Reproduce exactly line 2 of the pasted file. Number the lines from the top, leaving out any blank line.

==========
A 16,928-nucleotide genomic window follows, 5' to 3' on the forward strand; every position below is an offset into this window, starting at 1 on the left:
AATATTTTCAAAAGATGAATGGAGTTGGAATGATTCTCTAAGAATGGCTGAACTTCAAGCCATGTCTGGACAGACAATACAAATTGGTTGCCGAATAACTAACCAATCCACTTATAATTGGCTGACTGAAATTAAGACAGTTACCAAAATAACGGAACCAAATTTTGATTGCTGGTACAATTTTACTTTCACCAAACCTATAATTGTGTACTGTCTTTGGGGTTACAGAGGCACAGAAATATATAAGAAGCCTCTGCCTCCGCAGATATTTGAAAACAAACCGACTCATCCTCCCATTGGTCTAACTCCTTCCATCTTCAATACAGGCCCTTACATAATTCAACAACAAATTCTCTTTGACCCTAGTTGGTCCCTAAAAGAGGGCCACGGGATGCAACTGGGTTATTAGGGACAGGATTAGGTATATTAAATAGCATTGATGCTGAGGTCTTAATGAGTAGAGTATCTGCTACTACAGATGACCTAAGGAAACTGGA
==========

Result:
AATATTTTCAAAAGATGAATGGAGTTGGAATGATTCTCTAAGAATGGCTGAACTTCAAGCCATGTCTGGACAGACAATACAAATTGGTTGCCGAATAACTAACCAATCCACTTATAATTGGCTGACTGAAATTAAGACAGTTACCAAAATAACGGAACCAAATTTTGATTGCTGGTACAATTTTACTTTCACCAAACCTATAATTGTGTACTGTCTTTGGGGTTACAGAGGCACAGAAATATATAAGAAGCCTCTGCCTCCGCAGATATTTGAAAACAAACCGACTCATCCTCCCATTGGTCTAACTCCTTCCATCTTCAATACAGGCCCTTACATAATTCAACAACAAATTCTCTTTGACCCTAGTTGGTCCCTAAAAGAGGGCCACGGGATGCAACTGGGTTATTAGGGACAGGATTAGGTATATTAAATAGCATTGATGCTGAGGTCTTAATGAGTAGAGTATCTGCTACTACAGATGACCTAAGGAAACTGGA